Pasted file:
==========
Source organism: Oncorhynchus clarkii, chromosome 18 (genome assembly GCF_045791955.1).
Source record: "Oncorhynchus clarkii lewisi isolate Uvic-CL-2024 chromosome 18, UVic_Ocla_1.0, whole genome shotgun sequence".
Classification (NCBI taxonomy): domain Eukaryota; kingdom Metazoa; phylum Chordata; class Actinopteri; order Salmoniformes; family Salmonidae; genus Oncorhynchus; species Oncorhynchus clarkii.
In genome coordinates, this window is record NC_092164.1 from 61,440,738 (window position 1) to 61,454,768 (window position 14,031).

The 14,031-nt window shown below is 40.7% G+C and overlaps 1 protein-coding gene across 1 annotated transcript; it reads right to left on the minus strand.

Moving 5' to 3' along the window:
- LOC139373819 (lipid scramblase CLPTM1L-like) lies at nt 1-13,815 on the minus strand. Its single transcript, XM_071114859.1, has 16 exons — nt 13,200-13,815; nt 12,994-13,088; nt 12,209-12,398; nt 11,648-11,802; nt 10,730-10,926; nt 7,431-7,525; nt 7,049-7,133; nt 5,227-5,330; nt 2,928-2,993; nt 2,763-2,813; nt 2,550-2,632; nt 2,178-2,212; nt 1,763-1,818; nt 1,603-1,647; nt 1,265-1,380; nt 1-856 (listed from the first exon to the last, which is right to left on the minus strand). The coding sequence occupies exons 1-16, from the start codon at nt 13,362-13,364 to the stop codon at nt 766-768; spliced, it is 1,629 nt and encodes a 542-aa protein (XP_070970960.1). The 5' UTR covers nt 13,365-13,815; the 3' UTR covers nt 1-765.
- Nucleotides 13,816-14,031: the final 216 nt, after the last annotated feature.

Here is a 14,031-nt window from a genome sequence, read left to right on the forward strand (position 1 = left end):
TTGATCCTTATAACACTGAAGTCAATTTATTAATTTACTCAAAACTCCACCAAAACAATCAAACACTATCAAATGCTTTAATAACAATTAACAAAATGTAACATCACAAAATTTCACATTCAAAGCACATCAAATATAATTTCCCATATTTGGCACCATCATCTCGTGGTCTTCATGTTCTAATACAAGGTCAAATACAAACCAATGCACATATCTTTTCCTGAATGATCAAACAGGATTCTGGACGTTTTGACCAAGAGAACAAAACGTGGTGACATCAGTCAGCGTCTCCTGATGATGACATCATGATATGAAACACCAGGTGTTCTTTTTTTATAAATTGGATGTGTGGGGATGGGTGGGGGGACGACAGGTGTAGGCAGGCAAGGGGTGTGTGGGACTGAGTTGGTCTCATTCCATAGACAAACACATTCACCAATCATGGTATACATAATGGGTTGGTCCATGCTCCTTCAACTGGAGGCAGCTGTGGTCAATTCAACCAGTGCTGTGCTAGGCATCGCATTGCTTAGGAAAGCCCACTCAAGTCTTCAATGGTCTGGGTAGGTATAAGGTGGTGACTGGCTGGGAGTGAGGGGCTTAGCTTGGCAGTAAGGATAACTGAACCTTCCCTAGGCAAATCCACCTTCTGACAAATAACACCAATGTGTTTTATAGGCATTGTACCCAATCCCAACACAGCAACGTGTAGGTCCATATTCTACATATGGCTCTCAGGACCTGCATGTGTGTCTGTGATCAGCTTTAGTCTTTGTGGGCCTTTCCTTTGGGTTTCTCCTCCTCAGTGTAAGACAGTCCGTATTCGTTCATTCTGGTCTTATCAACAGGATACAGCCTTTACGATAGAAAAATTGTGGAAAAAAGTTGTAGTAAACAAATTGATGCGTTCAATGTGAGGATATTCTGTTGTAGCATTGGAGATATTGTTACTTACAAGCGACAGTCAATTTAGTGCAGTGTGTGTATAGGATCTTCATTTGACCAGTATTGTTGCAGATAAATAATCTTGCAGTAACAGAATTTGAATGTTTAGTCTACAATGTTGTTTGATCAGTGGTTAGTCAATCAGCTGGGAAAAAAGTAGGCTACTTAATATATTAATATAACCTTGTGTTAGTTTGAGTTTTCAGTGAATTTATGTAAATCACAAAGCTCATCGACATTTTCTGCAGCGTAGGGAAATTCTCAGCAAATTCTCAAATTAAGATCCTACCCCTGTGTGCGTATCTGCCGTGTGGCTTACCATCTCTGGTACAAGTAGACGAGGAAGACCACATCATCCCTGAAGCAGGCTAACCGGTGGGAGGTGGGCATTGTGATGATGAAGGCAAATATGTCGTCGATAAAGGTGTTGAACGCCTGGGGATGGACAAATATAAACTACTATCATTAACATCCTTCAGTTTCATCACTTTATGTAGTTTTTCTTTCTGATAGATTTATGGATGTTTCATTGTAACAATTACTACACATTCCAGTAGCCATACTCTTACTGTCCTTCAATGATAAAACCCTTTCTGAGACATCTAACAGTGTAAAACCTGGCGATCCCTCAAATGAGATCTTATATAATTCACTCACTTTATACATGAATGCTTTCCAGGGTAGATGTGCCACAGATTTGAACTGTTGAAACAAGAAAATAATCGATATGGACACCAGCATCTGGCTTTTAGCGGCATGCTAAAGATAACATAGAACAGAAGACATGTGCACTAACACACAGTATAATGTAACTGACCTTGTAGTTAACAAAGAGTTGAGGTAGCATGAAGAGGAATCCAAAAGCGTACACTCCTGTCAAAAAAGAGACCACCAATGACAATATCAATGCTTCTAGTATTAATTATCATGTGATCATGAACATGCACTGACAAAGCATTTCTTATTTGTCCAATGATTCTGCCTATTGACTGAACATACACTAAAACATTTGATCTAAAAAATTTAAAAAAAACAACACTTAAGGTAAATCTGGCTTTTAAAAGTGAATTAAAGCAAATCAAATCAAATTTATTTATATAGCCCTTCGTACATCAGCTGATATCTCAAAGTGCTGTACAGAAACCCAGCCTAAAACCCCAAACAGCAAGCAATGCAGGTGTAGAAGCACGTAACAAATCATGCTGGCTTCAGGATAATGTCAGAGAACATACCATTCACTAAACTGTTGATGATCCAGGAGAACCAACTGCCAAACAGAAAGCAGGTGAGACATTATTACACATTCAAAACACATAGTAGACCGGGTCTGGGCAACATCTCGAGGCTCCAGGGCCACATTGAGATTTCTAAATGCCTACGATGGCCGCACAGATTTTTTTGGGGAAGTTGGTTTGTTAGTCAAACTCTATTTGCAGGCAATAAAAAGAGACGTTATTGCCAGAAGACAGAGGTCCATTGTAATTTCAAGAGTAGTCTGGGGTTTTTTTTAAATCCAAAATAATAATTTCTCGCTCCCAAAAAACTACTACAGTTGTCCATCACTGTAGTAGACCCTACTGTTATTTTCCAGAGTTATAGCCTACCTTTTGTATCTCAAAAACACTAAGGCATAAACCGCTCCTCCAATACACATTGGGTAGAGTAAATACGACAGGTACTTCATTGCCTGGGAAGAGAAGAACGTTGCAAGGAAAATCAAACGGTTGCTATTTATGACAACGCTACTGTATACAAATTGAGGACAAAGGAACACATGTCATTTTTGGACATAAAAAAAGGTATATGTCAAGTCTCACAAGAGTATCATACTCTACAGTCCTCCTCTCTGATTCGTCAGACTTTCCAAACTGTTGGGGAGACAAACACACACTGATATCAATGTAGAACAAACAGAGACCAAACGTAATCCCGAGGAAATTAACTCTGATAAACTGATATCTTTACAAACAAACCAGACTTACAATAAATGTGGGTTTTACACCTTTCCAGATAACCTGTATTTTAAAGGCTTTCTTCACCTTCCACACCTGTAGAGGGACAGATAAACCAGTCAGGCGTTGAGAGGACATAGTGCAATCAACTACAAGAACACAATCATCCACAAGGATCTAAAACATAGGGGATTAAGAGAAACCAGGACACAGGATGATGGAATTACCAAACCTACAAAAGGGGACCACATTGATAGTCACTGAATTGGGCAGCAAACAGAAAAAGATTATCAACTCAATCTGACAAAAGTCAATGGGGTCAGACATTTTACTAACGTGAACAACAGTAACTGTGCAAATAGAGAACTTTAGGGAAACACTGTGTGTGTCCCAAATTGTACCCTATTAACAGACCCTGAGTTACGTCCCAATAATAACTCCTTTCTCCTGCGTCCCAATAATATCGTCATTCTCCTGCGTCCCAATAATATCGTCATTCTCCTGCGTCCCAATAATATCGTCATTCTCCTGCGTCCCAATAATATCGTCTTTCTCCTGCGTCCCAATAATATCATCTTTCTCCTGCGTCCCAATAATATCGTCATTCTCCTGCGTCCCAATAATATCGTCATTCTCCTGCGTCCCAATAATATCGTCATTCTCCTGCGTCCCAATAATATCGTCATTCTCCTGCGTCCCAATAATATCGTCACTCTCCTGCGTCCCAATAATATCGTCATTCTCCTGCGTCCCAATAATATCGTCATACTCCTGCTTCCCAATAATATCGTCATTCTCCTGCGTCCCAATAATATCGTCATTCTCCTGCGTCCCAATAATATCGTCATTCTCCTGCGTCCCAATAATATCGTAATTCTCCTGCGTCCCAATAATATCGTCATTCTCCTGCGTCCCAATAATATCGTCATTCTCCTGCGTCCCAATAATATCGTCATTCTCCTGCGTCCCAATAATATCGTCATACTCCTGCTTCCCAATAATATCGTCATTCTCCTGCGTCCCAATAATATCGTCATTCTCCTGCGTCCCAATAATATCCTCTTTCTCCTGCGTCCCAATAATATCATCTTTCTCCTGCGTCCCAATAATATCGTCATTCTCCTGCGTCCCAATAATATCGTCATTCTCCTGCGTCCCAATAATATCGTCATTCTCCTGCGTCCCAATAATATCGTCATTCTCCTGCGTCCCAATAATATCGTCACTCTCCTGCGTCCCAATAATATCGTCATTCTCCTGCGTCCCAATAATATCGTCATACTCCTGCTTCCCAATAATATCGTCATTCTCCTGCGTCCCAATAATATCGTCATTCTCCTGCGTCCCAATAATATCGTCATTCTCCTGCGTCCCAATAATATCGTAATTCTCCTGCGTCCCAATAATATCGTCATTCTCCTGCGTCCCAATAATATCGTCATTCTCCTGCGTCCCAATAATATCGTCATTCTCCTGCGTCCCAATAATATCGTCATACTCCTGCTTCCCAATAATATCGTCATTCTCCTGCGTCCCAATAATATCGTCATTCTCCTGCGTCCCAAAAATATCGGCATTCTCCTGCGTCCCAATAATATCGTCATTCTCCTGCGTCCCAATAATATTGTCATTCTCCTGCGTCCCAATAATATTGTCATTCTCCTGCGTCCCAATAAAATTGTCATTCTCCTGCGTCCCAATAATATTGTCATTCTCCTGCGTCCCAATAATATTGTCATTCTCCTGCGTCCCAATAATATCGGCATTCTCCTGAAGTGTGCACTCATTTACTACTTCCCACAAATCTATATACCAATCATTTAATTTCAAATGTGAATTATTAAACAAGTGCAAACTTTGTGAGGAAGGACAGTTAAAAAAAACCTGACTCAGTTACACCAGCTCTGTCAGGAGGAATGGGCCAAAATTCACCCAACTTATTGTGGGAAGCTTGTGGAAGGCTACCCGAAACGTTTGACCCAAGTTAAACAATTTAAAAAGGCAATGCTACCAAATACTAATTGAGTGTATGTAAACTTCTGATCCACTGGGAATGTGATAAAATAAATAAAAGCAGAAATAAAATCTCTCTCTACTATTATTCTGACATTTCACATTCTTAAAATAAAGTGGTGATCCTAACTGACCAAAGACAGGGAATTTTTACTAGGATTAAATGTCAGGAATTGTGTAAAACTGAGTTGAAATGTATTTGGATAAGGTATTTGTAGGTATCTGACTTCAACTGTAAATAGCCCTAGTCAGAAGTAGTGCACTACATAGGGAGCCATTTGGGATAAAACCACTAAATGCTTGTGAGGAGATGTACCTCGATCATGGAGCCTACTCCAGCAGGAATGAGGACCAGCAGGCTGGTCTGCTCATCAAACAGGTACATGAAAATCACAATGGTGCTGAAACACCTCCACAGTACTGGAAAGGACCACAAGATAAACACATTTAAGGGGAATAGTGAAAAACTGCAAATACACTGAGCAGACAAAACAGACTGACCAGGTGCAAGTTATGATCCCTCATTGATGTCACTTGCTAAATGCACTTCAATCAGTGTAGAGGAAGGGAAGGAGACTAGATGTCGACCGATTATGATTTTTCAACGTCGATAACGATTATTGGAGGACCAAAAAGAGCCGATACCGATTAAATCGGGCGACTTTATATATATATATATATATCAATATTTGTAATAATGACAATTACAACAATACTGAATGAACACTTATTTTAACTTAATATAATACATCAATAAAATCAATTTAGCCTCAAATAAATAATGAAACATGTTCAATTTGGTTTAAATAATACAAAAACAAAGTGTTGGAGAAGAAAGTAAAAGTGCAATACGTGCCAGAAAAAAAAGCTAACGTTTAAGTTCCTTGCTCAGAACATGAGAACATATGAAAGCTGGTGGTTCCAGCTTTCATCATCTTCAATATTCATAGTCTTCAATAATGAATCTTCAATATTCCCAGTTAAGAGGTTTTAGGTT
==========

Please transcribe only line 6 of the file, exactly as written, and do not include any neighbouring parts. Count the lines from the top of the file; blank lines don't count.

Moving 5' to 3' along the window: